On 19 February, FIFA President Joseph S. Blatter sent a letter to the 32 finalists competing in this summer’s 2014 FIFA World Cup Brazil™ reminding them of the principals behind the governing body’s ‘Handshake for Peace’ initiative.

The protocol, which was adopted following an agreement between FIFA and the Nobel Peace Centre at the 2012 FIFA Congress in Budapest, was officially debuted on 10 December at the FIFA Club World Cup Morocco 2013.

The plan is to continue using the campaign in the forthcoming World Cup in Brazil to gain further visibility for the act. President Blatter explained in his letter that “all captains will now be invited to meet the opposing captain together with the referee, at the spot where they performed the coin toss. Here they will partake in the Handshake for Peace, a simple gesture and powerful symbol representing reconciliation after competing on the pitch.”

Ultimately, the campaign aims to link the universality and power of football with a simple gesture, with the handshake providing a strong sense of goodwill, respect and peace across society as a whole.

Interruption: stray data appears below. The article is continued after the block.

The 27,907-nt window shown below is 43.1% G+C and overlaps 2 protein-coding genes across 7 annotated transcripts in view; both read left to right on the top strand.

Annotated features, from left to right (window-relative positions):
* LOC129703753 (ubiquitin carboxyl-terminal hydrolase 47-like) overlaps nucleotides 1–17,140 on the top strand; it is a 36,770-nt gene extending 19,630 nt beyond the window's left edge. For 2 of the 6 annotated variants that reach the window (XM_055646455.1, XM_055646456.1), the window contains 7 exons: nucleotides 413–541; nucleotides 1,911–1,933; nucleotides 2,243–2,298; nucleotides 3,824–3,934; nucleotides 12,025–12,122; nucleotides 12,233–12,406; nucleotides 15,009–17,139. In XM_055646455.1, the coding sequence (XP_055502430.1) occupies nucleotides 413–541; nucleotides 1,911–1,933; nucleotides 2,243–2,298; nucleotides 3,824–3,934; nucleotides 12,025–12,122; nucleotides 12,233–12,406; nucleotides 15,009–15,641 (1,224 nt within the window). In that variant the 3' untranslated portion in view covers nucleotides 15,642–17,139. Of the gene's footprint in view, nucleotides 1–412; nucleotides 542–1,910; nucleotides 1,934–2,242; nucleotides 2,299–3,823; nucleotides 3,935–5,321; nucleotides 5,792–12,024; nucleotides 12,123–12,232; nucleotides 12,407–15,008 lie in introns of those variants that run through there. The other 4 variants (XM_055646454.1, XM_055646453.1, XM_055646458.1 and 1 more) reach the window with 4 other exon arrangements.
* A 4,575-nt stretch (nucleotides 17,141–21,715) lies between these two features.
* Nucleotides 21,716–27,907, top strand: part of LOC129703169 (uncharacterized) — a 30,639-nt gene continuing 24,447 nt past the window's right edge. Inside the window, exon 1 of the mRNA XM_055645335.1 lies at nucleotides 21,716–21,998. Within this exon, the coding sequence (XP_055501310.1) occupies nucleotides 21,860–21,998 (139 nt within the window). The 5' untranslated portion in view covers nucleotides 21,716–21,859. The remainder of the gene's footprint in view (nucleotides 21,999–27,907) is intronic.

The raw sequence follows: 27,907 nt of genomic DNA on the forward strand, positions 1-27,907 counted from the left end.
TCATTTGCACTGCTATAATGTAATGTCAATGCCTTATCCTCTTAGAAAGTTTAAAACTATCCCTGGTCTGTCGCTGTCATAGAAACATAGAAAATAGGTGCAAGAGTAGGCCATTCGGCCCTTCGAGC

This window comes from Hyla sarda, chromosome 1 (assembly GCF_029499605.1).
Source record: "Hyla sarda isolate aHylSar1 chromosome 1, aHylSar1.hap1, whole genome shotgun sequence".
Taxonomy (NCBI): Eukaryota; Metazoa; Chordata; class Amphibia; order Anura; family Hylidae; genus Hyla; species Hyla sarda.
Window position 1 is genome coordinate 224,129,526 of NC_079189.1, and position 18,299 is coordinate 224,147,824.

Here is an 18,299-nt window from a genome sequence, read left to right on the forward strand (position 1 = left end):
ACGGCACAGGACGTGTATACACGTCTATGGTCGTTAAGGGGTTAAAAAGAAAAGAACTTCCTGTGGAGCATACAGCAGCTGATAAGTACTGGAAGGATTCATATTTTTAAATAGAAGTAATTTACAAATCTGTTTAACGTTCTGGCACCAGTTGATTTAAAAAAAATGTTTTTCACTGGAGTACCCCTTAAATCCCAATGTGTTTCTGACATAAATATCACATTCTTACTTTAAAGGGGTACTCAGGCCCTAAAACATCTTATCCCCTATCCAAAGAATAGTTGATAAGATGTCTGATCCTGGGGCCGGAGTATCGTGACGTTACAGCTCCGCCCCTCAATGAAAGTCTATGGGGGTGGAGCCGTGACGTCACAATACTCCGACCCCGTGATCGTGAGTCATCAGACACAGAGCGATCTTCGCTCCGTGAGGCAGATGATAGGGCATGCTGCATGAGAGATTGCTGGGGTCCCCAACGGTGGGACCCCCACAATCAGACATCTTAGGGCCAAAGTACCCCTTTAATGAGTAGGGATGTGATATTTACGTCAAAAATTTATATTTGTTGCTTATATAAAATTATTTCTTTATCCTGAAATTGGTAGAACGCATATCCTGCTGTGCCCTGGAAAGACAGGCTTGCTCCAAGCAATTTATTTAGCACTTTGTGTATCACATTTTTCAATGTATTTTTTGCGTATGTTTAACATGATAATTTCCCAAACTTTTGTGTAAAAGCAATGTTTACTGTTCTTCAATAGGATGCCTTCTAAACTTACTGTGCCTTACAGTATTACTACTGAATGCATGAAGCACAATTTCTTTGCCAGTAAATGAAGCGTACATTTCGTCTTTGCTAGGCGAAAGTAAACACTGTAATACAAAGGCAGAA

“In setting up the Peace Prize, Alfred Nobel wished to promote fraternity between nations, and it is our belief that football has a central role to play in that cause,” the President summarised in his letter, with representatives of all 32 teams set to meet in Florianopolis this week for the customary seminar discussing World Cup preparations. “The Handshake for Peace will be a symbol that allows the world to see the stars of football greet and respect each other when the match is over.”

Under the new protocol, players will not be allowed to leave the pitch without shaking hands with opposition players and match officials alike. Furthermore, coaches are also expected to greet each other as well as thanking and shaking hands with the referee.

“This symbol will show that even contests for the highest of rewards on the field of play can be ended in a peaceful and respectful manner,” President Blatter continued before concluding by hinting at a global aim. “The effect of this symbol can travel far beyond the tournament in Brazil.”